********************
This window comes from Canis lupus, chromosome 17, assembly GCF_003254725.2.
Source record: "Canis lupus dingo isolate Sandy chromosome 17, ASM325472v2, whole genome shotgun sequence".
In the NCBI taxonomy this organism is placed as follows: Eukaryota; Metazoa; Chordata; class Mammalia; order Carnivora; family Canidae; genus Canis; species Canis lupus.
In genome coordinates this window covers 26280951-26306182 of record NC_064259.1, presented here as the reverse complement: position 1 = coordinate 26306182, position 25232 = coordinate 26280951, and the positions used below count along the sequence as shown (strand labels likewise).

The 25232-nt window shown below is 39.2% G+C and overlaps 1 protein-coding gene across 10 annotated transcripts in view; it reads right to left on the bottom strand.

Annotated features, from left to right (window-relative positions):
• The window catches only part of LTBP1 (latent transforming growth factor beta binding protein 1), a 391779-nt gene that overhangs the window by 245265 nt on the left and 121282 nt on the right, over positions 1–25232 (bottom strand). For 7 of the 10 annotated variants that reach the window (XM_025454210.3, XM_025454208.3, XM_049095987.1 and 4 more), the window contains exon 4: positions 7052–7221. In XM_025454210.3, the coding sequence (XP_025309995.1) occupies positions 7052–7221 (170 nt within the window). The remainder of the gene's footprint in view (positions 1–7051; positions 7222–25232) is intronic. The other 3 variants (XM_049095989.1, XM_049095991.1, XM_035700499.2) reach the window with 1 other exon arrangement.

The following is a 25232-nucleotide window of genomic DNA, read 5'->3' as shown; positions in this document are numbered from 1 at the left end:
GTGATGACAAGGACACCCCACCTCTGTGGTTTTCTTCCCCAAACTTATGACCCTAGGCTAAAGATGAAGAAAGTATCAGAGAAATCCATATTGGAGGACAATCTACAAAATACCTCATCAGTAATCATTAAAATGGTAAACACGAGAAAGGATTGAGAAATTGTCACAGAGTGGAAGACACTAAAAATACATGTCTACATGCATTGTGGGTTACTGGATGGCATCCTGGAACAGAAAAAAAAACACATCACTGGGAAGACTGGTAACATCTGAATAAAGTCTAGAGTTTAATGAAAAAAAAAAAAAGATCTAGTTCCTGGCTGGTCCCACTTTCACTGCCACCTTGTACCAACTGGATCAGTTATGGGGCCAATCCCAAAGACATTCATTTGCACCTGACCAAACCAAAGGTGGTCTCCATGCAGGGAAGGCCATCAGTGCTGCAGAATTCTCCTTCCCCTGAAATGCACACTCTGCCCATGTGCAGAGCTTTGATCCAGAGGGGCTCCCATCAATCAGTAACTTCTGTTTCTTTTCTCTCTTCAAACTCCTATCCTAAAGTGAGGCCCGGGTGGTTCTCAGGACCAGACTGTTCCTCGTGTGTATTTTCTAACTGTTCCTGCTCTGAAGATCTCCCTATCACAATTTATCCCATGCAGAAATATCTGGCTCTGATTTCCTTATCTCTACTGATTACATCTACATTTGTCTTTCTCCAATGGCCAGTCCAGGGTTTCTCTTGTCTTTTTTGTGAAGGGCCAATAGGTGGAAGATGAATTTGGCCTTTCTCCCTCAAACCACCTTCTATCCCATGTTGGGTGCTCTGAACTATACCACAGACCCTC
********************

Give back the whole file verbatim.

This window comes from Canis lupus, chromosome 17, assembly GCF_003254725.2.
Source record: "Canis lupus dingo isolate Sandy chromosome 17, ASM325472v2, whole genome shotgun sequence".
In the NCBI taxonomy this organism is placed as follows: Eukaryota; Metazoa; Chordata; class Mammalia; order Carnivora; family Canidae; genus Canis; species Canis lupus.
In genome coordinates this window covers 26280951-26306182 of record NC_064259.1, presented here as the reverse complement: position 1 = coordinate 26306182, position 25232 = coordinate 26280951, and the positions used below count along the sequence as shown (strand labels likewise).

The 25232-nt window shown below is 39.2% G+C and overlaps 1 protein-coding gene across 10 annotated transcripts in view; it reads right to left on the bottom strand.

Annotated features, from left to right (window-relative positions):
• The window catches only part of LTBP1 (latent transforming growth factor beta binding protein 1), a 391779-nt gene that overhangs the window by 245265 nt on the left and 121282 nt on the right, over positions 1–25232 (bottom strand). For 7 of the 10 annotated variants that reach the window (XM_025454210.3, XM_025454208.3, XM_049095987.1 and 4 more), the window contains exon 4: positions 7052–7221. In XM_025454210.3, the coding sequence (XP_025309995.1) occupies positions 7052–7221 (170 nt within the window). The remainder of the gene's footprint in view (positions 1–7051; positions 7222–25232) is intronic. The other 3 variants (XM_049095989.1, XM_049095991.1, XM_035700499.2) reach the window with 1 other exon arrangement.

The following is a 25232-nucleotide window of genomic DNA, read 5'->3' as shown; positions in this document are numbered from 1 at the left end:
GTGATGACAAGGACACCCCACCTCTGTGGTTTTCTTCCCCAAACTTATGACCCTAGGCTAAAGATGAAGAAAGTATCAGAGAAATCCATATTGGAGGACAATCTACAAAATACCTCATCAGTAATCATTAAAATGGTAAACACGAGAAAGGATTGAGAAATTGTCACAGAGTGGAAGACACTAAAAATACATGTCTACATGCATTGTGGGTTACTGGATGGCATCCTGGAACAGAAAAAAAAACACATCACTGGGAAGACTGGTAACATCTGAATAAAGTCTAGAGTTTAATGAAAAAAAAAAAAAGATCTAGTTCCTGGCTGGTCCCACTTTCACTGCCACCTTGTACCAACTGGATCAGTTATGGGGCCAATCCCAAAGACATTCATTTGCACCTGACCAAACCAAAGGTGGTCTCCATGCAGGGAAGGCCATCAGTGCTGCAGAATTCTCCTTCCCCTGAAATGCACACTCTGCCCATGTGCAGAGCTTTGATCCAGAGGGGCTCCCATCAATCAGTAACTTCTGTTTCTTTTCTCTCTTCAAACTCCTATCCTAAAGTGAGGCCCGGGTGGTTCTCAGGACCAGACTGTTCCTCGTGTGTATTTTCTAACTGTTCCTGCTCTGAAGATCTCCCTATCACAATTTATCCCATGCAGAAATATCTGGCTCTGATTTCCTTATCTCTACTGATTACATCTACATTTGTCTTTCTCCAATGGCCAGTCCAGGGTTTCTCTTGTCTTTTTTGTGAAGGGCCAATAGGTGGAAGATGAATTTGGCCTTTCTCCCTCAAACCACCTTCTATCCCATGTTGGGTGCTCTGAACTATACCACAGACCCTC